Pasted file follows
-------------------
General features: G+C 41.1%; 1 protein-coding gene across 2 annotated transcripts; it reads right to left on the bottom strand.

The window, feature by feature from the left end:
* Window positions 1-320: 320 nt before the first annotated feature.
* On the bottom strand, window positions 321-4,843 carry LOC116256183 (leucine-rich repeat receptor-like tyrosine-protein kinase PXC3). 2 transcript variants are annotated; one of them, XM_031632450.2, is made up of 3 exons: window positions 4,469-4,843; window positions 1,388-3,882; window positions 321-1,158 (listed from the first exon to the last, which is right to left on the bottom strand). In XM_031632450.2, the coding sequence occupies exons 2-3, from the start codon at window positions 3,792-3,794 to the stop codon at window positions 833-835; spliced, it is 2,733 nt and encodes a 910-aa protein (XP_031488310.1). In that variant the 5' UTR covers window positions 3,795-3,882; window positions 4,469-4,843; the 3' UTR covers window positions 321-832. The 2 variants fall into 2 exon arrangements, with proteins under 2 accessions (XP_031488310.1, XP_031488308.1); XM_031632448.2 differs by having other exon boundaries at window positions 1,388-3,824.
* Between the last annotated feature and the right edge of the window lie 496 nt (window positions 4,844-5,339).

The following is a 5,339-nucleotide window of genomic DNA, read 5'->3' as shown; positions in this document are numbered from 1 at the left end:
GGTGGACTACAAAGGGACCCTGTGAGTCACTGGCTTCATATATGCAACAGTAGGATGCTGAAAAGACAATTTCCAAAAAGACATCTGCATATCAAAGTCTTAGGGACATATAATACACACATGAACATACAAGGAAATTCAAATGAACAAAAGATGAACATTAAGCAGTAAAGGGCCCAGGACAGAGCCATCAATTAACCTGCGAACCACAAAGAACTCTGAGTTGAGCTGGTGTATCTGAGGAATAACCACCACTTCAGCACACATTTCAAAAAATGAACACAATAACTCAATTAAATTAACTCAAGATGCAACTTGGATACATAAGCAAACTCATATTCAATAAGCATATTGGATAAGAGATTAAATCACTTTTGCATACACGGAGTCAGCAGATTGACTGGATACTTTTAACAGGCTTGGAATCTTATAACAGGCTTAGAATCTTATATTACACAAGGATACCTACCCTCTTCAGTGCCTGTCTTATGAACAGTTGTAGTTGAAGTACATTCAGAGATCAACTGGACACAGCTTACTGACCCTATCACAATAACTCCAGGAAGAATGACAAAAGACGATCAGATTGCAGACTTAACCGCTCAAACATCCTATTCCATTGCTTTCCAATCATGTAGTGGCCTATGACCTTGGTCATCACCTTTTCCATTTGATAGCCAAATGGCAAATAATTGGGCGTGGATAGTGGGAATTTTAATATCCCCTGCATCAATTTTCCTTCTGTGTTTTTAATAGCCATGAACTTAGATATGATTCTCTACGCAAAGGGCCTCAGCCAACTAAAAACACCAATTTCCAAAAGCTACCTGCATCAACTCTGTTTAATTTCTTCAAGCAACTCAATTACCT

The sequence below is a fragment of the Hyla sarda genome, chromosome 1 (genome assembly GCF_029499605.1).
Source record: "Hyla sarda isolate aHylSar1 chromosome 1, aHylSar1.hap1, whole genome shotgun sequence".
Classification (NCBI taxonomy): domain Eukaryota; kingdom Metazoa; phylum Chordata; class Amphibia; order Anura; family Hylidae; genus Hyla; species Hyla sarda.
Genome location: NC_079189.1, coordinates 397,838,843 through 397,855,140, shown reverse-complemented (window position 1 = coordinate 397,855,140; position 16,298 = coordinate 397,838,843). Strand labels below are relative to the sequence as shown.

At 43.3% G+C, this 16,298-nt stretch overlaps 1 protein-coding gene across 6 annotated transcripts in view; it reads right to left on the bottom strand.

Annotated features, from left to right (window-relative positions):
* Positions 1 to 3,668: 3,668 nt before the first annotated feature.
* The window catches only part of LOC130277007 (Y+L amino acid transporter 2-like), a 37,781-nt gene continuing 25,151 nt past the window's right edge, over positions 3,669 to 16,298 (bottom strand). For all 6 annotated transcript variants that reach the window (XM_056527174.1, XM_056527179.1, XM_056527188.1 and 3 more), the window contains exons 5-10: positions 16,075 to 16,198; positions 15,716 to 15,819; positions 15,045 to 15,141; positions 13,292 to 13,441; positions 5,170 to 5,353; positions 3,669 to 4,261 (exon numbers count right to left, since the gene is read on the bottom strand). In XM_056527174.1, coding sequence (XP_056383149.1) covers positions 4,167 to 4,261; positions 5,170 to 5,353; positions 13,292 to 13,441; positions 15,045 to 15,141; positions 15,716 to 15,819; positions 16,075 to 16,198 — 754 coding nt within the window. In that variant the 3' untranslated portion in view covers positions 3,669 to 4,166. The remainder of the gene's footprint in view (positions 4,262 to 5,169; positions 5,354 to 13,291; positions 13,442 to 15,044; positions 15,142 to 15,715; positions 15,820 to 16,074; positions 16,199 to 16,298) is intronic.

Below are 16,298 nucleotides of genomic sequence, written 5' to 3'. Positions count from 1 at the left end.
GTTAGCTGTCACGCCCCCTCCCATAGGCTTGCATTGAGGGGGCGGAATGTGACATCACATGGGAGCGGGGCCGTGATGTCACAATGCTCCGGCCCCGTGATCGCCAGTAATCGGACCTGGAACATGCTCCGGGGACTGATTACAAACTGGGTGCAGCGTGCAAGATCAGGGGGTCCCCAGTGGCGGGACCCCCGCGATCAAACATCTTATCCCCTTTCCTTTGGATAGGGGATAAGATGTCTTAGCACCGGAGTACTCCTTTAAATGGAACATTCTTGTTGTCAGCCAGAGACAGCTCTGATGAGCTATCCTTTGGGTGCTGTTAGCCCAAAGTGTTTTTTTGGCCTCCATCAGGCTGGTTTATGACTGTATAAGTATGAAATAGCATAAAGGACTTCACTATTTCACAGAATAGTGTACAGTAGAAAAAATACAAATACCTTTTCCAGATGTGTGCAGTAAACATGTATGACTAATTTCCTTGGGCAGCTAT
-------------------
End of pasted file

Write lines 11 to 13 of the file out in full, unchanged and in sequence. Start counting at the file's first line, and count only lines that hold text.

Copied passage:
Genome location: NC_079189.1, coordinates 397,838,843 through 397,855,140, shown reverse-complemented (window position 1 = coordinate 397,855,140; position 16,298 = coordinate 397,838,843). Strand labels below are relative to the sequence as shown.

At 43.3% G+C, this 16,298-nt stretch overlaps 1 protein-coding gene across 6 annotated transcripts in view; it reads right to left on the bottom strand.

Annotated features, from left to right (window-relative positions):